For first time since 1995, price of newspaper going up

For first time since 1995, price of newspaper going up
Beginning New Year’s Day, the price for a copy of The Messenger will increase to 75 cents.
That’s less than the cost of a cup of coffee and less than a fourth of the cost of a gallon of gas.
It’s significantly less than the cost of a gallon of milk — unless milk prices spiral out of control in 2013 — and far less than the cost of any fast food meal.
The Messenger has been delivering the news to Obion County since the late 1920s. The last time The Messenger had a price increase was March 1, 1995, when the cost for a newspaper went from 35 cents to 50 cents.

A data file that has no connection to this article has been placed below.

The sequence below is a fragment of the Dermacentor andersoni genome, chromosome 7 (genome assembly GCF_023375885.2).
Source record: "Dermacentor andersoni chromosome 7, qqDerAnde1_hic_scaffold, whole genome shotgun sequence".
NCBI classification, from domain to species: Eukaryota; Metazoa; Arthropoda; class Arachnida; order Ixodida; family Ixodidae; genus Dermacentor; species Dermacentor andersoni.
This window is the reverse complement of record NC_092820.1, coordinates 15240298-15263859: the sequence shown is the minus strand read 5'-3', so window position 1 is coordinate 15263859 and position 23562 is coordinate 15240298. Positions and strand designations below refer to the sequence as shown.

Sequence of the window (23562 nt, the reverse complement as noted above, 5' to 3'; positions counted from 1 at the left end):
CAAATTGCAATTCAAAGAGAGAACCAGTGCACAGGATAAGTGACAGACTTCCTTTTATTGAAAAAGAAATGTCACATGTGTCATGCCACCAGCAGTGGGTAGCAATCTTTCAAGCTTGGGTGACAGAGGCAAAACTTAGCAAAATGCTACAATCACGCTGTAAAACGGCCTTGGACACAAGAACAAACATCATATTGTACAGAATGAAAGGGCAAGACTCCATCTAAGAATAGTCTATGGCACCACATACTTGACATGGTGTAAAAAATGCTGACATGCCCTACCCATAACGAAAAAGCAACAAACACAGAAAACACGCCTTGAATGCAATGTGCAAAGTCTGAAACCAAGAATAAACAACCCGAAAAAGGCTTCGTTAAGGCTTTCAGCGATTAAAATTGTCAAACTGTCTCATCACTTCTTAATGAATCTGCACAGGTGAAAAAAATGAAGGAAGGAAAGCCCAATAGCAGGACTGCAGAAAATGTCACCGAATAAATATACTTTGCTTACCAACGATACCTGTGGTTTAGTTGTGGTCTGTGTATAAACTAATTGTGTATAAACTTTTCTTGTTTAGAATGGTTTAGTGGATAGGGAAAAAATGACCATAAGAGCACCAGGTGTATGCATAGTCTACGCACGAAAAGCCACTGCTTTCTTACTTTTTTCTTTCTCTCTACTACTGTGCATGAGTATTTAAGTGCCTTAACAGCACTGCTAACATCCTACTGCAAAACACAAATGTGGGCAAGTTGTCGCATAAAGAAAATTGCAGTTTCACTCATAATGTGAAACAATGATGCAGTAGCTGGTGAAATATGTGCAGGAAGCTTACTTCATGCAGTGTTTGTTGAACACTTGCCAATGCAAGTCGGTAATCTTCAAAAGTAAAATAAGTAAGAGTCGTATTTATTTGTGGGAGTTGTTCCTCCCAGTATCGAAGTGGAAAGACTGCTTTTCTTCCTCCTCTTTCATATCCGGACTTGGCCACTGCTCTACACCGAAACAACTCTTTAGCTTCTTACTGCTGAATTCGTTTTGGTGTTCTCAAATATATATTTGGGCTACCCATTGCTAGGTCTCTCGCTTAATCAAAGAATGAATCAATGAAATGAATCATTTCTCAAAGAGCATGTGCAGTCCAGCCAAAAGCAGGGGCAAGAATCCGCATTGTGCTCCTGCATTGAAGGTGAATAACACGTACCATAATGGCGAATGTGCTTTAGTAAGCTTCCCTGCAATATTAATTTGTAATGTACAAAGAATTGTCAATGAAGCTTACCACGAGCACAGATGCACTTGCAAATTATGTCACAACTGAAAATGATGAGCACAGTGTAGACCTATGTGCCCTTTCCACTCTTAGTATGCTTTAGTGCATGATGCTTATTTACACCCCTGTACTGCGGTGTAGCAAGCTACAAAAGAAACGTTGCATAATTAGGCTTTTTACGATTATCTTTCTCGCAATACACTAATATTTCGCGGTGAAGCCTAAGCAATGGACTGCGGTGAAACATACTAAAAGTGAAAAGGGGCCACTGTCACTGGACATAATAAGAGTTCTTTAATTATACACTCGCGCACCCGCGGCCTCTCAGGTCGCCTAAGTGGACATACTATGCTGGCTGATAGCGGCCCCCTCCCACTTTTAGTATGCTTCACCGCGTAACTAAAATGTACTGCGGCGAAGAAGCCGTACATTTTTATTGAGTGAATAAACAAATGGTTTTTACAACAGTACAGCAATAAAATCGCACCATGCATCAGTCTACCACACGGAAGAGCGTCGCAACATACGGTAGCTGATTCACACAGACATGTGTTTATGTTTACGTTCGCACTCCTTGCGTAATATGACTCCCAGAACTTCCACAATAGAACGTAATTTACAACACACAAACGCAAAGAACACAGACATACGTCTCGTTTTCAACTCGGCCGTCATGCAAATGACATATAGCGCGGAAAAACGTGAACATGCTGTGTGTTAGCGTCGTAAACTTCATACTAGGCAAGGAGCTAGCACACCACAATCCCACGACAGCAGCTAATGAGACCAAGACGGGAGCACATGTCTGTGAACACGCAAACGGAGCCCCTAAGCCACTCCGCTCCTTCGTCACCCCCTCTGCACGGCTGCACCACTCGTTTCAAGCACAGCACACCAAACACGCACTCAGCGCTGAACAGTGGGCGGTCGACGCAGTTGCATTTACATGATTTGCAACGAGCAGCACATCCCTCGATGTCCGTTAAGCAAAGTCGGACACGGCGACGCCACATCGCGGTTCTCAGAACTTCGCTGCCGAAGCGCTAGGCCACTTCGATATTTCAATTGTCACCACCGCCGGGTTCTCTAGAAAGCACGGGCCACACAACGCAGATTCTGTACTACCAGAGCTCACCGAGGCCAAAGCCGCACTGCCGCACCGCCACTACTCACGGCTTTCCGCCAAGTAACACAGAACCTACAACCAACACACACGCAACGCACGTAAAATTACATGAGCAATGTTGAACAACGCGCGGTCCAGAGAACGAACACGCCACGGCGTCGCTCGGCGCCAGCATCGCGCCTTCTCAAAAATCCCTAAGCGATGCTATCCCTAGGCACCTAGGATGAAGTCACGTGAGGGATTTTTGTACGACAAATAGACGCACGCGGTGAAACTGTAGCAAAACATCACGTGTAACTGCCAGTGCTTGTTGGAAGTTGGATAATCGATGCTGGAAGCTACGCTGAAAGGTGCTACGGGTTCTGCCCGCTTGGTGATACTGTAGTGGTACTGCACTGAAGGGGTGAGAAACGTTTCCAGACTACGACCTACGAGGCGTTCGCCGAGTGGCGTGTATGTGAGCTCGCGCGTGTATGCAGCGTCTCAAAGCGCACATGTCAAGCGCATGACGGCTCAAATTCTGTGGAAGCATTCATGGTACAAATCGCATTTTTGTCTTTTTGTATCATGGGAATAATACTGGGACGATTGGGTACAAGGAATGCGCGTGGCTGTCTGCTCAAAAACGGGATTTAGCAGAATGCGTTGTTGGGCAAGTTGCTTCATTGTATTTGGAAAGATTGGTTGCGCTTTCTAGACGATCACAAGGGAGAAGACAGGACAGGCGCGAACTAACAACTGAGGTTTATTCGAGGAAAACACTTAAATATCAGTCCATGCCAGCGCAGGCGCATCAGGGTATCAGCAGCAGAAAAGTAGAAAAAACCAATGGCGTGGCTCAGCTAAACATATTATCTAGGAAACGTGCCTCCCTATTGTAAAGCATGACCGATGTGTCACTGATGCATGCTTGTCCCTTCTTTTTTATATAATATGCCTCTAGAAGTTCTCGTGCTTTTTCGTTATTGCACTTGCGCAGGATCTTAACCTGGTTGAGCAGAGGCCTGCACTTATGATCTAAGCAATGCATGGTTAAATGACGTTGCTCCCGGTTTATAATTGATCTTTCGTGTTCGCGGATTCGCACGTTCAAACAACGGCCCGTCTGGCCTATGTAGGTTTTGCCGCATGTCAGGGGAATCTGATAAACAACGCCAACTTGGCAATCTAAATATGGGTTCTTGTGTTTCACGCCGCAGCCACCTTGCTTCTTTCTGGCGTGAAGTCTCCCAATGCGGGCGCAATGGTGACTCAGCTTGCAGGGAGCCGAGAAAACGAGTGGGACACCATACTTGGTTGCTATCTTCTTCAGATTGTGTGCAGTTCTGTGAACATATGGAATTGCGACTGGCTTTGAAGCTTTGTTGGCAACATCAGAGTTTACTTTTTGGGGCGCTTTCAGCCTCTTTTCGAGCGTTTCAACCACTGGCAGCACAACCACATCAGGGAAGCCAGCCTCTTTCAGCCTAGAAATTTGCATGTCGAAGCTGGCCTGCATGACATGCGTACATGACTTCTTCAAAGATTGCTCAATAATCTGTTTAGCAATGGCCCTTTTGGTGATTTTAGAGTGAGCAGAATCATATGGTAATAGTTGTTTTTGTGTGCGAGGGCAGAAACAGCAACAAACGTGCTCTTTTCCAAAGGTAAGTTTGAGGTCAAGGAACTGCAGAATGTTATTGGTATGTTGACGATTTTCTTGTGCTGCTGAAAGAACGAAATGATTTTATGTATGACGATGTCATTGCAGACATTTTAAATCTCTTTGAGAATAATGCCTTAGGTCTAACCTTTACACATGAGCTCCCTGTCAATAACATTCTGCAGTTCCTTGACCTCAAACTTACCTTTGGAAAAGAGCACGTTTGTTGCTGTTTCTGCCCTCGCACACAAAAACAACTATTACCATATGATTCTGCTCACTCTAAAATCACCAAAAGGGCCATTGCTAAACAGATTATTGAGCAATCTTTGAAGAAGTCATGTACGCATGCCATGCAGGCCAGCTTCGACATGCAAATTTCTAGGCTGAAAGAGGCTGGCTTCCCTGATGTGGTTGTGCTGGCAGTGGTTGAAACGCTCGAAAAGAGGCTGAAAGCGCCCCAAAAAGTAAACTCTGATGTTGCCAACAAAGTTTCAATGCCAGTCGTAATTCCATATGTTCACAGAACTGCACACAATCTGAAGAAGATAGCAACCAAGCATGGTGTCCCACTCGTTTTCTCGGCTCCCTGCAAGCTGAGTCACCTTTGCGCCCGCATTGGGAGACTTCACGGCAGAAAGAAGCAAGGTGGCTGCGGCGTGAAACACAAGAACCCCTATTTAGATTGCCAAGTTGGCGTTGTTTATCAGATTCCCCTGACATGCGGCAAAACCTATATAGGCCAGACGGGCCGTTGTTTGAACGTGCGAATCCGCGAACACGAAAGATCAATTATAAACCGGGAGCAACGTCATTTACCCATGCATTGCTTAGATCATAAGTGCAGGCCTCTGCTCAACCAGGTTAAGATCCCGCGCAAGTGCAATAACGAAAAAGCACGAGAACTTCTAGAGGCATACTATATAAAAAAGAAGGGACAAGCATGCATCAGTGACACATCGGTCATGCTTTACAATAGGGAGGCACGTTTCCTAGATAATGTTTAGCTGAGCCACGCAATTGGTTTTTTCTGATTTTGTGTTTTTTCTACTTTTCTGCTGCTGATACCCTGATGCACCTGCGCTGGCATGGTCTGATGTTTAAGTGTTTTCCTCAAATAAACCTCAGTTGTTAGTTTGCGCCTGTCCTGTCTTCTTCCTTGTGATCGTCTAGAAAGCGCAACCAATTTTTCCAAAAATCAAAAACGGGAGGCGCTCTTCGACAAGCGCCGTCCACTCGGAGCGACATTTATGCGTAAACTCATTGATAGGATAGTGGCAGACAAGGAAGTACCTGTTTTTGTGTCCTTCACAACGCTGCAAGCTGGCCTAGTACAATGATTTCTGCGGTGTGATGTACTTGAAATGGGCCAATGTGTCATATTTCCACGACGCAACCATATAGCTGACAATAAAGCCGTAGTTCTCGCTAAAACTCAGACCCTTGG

Other newspapers in the region have increased their prices as well, and now The Messenger is having to make the difficult — but necessary — decision to raise its price.
“We have kept the cost of The Messenger at 50 cents as long as we could, but increasing costs for newsprint, ink and other expenses involved in putting out a daily paper have gone up to the point we had to go up on our prices,” Messenger vice president Scott Critchlow said. “On the bright side, our readers can still make up for that difference with the savings provided in daily advertisements and coupons, while also getting all the local news and sports provided by our award-winning staff.”
Subscribers should note that having The Messenger delivered to their home by carrier will cost only 47 cents a day.
“It’s still the best bargain around,” Critchlow said.
Newspaper racks, beginning New Year’s Day, will accept only quarters. Published in The Messenger 12.31.12

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